Uri Caine illustrates that jazz is not dead to Chapel crowd

Lindsay Moore

Uri Caine proves Jazz is far from being dead.While certain recent PBS documentaries may subtly suggest that the art form of jazz has been at a veritable standstill since the days of Charlie Parker, pianist/arranger/composer Caine is a perfect counterexample of this erroneous opinion. Caine’s performance with LUJE and small ensembles last Saturday night highlighted not only the pianist’s talents as a straight-ahead jazzman, but also his imaginative—and innovative—attitude and spirit.

After opening the concert, LUJE was joined by Caine for the Matt Turner arrangement of John Harmon’s “Half a Bubble Off,” Turner’s own “Send Off,” and jazz standard “Just Friends.” Caine’s appearance on the former two pieces held particular honor, as both composers are alumni and current faculty of Lawrence.

The second half of the concert began with some of Caine’s solo piano work. Just as the applause for the first piece, ballad “Honeysuckle Rose,” had begun, Caine dramatically launched into a moving “New York, New York,” demonstrating virtuosi technique, keen sensitivity, and intense originality. Standard sounds were soon interrupted by sparkling patches of pop balladry, hardcore gospel-blues, and violent twentieth century avant-garde, forever keeping the audience on its feet, patiently awaiting the next twist. This tribute to the Sept. 11 attack not only held as a poignant reminder of the times, but it also served as a wonderful preview to the mastery and integration of multiple styles that has become the signature of Uri Caine.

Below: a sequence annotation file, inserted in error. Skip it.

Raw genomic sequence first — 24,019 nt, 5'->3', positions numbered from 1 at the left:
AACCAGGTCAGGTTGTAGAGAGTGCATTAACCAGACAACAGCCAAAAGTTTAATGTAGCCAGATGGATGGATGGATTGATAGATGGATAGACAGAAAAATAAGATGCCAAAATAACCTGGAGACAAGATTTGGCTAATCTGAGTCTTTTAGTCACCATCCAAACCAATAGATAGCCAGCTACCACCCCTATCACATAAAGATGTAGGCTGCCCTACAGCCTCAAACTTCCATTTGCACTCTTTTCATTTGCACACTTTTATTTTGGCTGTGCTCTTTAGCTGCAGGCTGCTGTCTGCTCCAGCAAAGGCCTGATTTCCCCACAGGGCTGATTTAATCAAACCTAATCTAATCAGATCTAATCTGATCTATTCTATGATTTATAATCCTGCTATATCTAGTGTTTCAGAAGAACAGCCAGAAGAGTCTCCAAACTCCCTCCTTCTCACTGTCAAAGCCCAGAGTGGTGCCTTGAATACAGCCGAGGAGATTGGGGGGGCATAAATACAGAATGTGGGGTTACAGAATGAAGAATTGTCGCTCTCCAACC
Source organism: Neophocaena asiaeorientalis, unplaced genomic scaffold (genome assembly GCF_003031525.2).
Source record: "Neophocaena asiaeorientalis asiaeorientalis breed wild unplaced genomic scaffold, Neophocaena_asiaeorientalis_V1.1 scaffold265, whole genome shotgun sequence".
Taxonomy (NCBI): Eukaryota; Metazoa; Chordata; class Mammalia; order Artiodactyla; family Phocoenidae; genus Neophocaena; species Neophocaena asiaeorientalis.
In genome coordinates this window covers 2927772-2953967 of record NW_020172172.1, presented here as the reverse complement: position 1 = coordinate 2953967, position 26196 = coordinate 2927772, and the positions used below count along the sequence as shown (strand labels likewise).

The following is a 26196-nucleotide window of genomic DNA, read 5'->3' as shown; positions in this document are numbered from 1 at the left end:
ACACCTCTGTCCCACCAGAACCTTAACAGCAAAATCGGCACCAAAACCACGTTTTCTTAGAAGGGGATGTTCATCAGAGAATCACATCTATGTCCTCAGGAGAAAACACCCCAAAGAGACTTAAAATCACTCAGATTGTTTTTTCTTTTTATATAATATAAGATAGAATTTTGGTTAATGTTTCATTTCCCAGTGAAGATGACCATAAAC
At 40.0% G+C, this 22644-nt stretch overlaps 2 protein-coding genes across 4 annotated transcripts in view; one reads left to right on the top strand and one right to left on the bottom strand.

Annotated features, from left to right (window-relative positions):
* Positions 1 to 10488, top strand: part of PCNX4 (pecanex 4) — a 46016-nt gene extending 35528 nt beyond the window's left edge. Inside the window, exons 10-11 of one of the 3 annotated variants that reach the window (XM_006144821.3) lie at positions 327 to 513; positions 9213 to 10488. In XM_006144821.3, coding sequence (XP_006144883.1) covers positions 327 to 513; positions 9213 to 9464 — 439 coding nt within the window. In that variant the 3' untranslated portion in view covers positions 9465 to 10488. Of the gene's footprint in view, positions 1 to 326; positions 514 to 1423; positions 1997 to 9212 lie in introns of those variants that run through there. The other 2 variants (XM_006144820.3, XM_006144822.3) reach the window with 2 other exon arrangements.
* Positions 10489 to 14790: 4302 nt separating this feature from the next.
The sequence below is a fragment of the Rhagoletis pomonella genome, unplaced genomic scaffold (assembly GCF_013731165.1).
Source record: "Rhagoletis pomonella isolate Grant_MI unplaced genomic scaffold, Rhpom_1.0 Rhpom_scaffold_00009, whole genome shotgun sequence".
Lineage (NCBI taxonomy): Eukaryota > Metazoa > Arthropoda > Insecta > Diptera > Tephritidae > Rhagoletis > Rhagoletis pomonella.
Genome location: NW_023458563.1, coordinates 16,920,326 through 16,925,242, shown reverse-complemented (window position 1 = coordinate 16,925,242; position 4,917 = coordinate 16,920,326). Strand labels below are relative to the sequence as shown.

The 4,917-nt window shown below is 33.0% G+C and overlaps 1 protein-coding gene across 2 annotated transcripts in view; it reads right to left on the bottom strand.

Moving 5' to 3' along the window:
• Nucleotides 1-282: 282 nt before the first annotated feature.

Caine concluded the solo portion of the concert with another standard, “Green Dolphin Street,” after which he was joined by percussion instructor Dane Richeson (drums) and Jeff Eckles (bass) to perform a very surprising arrangement of the fourth movement of Mahler’s Fifth symphony. Beginning true to the original Mahler theme, the trio soon broke out into an unrecognizable medium-up tempo swing, containing only shades of the original theme. Some may call it bastardization; others may call it innovation. Regardless, it is impossible to deny that Caine’s re-imaginings are a unique step beyond the norms of both classical and jazz.

Indeed, merging the two often-rivaling art forms has never been accomplished with such grace and ease as Caine proceeded to exhibit in his adaptation of Bach’s “Goldberg Variations.” This collection of highlights from Caine’s album of the same name was by far the gem of the evening. In addition to the assistance of Richeson and Eckles, Lawrence faculty members Bob Levy (trumpet) and Matt Turner (cello), as well as alumna Lisa Rhoades (clarinet/saxophone) and the L.U. Jazz Singers joined Caine upon the stage for an unconventional dose of Bach.

In Caine’s explanation of his arrangements, there was a strong sense of reinventing the classic by way of the modern. By integrating current/folk musical elements and styles into the traditional, listeners could gain a whole new understanding of what the music meant to the Baroque audience, as well as themselves. For example, Caine would take a traditional Bach hymn and give it a Southern-Gospel flavor, as in the “Nobody Knows Variation.” A gigue (a Baroque dance) became a mambo or tango. “The Stomp Variation” was complete solo ragtime stride piano, while “The Hot Six Variation” traveled to a New Orleans’ speakeasy for inspiration. Especially delightful was the “Luther’s Nightmare Variation”—a full-blown Klezmer rendering of one of Bach’s Lutheran hymns.

Naturally, some of Caine’s interpretations retain their traditional baroque style, while others delve into bebop, blues, free-jazz, avant-guard, contemporary, choral, novelty, Latin, and even (though not performed on Saturday’s concert) electronica. Caine infuses these styles into his music in a way that transcends categorization, proving that the face of jazz, as well as the face of music itself, is indeed still growing after all these years.

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